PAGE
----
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Suppressing the immune system won't improve your chances of conceiving with IVF

Health

IT'S common for three or more rounds of IVF (in-vitro fertilisation) treatment to be unsuccessful, that is, to not to result in a pregnancy. The frustration leads many women to seek explanations and investigate alternative options. These may include complementary medicine and other unproven and unsafe medications.

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IVFfertilisationtreatment to be unsuccessful

IVFIVFcorticosteroids

These are steroid hormones that can either be made in the body or in a lab. Synthetic corticosteroids, such as prednisolone, have a potent effect on suppressing the immune response and dampening inflammation.

IVF

an outdated view

essential part of normal embryo implantationunable or unwilling to allow embryo implantation

NK“embryo killer” cellsin an effort to reduce these cells

NKNKnot useful in predicting infertility or miscarriage

NK

NK

The false perception corticosteroid drugs are effective and safe is encouraged by records from IVF pregnancies in women taking corticosteroids for autoimmune disorders. The overall, relatively low chance of adverse effects in this rare patient group has prompted broader use of corticosteroids when there is no immune disorder.

But although their pregnancies usually progress normally, there is a higher chance of pregnancy problems and an elevated rate of fetal malformations for women taking corticosteroid drugs. Prescribing doctors judge the potential benefit is worth the minor risk, but this is arguable for women without autoimmune disorders.

A key problem is there is no convincing evidence for any benefit on fertility. A recent meta-analysis drawing together data from 13 studies showed only a borderline effect of using a certain type of corticosteroid in a subgroup of 650 women undergoing IVF, and no effect in a larger group of 1,759 women. Importantly, there was no overall benefit for delivery of a live infant after IVF.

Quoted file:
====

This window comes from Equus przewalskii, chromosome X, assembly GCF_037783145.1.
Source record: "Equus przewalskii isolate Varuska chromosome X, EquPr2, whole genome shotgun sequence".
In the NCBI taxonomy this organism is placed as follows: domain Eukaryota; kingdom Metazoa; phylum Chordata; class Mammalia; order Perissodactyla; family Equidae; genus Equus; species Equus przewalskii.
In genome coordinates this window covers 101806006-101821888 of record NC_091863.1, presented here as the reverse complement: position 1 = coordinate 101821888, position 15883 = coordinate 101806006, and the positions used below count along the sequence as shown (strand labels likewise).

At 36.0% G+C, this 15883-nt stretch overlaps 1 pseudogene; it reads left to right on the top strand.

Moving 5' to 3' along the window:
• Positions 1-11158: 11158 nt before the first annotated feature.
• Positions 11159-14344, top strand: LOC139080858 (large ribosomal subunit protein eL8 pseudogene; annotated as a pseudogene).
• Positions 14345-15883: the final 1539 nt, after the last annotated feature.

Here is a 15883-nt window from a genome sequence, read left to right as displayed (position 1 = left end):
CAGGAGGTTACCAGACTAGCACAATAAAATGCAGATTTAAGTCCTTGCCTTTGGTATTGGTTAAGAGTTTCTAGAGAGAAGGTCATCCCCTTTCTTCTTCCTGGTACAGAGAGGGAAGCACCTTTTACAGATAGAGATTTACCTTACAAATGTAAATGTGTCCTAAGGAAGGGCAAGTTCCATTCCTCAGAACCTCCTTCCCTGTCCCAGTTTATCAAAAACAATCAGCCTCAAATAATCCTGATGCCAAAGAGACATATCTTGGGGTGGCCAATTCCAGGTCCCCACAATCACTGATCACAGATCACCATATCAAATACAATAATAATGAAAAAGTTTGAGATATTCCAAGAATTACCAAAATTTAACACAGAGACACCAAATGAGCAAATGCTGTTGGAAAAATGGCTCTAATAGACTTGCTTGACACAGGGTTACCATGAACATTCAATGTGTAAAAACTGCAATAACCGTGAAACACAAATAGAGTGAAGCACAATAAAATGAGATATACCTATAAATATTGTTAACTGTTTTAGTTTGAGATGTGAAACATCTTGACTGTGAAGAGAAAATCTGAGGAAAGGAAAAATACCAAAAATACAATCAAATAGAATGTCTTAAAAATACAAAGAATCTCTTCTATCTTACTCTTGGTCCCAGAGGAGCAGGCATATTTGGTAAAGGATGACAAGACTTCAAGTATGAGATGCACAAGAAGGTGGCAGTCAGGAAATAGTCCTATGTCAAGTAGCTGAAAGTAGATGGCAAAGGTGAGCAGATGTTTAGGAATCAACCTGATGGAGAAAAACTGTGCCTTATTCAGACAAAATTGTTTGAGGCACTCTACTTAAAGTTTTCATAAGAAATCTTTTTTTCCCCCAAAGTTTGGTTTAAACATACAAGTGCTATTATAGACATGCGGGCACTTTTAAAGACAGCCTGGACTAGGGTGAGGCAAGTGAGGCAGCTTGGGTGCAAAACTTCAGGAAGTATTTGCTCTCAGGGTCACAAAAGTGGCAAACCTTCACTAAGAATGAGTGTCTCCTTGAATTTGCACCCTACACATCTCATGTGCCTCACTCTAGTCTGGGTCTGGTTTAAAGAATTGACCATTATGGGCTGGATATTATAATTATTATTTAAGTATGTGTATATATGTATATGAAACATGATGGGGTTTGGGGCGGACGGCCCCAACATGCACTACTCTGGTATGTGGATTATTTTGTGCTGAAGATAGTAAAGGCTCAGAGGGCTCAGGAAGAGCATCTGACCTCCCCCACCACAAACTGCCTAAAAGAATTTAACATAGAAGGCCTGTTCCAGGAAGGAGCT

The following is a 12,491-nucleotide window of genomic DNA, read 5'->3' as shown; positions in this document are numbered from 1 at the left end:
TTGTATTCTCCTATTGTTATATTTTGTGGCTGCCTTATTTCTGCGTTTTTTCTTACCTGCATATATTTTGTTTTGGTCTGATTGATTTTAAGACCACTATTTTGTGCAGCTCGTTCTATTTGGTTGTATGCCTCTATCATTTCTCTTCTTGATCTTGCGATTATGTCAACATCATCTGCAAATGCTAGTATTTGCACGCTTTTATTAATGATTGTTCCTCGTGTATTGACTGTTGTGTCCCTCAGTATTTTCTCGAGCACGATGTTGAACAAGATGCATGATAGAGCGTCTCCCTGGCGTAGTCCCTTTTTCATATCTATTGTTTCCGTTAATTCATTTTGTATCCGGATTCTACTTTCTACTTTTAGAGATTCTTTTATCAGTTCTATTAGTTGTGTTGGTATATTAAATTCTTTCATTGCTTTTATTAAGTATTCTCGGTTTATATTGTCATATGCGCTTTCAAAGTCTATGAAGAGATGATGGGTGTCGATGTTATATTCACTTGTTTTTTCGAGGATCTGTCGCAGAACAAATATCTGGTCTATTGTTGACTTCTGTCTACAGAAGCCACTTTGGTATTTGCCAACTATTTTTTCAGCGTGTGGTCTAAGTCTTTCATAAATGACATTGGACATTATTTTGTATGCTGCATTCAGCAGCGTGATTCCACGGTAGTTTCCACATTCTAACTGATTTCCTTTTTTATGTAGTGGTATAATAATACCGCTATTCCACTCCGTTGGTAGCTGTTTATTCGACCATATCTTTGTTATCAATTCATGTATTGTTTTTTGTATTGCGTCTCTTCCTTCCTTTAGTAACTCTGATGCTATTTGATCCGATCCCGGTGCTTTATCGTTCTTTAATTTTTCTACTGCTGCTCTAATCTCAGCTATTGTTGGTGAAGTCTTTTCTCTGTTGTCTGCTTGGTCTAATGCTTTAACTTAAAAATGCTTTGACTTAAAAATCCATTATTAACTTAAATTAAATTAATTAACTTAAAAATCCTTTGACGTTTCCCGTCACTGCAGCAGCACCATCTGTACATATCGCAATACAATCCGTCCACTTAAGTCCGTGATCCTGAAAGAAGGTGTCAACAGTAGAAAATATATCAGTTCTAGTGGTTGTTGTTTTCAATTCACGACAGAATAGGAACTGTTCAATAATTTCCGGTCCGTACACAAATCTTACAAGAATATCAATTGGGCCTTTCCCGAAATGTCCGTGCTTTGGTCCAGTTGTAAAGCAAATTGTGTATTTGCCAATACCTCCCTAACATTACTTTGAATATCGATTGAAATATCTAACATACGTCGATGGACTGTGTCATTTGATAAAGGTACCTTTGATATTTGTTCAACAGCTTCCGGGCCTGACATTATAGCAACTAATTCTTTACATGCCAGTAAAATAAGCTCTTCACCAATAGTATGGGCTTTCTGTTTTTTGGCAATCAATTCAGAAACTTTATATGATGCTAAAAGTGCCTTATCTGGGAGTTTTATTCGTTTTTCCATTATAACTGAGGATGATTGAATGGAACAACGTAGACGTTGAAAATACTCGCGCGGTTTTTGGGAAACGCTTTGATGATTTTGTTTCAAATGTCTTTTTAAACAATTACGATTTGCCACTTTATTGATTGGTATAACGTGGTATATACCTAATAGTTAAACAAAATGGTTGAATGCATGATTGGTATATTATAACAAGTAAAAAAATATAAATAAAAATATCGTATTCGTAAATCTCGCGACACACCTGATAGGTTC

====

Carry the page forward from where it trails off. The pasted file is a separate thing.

Few studies follow up the health outcomes of the infant after corticosteroid use in IVF. When birth outcomes have been tracked, data suggest adverse effects similar to those in women taking corticosteroids for autoimmunity. One study of 311 women who used corticosteroid drugs beyond the first trimester showed a 64% increase in miscarriage and around a two-fold increase in preterm births.

A larger study showed corticosteroid use during early pregnancy is linked with cleft lip and palate in infants. Fetal organ structures develop most rapidly in the first trimester. Given the pivotal role of immune cells in fetal growth, these effects are hardly surprising. It is unreasonable to claim that using low doses, or limiting drug use to the first 12 weeks, removes the risk.

Proven therapies for infertility associated with implantation failure and unexplained miscarriage are urgently needed, but corticosteroids are not the answer. While in the specific circumstance of autoimmunity some women benefit from these drugs, in most women, suppressing the immune response is likely to cause more harm than good.

This article was originally published on The Conversation. Read the original article.

This is a Creative Commons story from The Lead South Australia, a news service providing stories about innovation in South Australia. Please feel free to use the story in any form of media. The story sources are linked in with the copy and all contacts are willing to talk further about the story.

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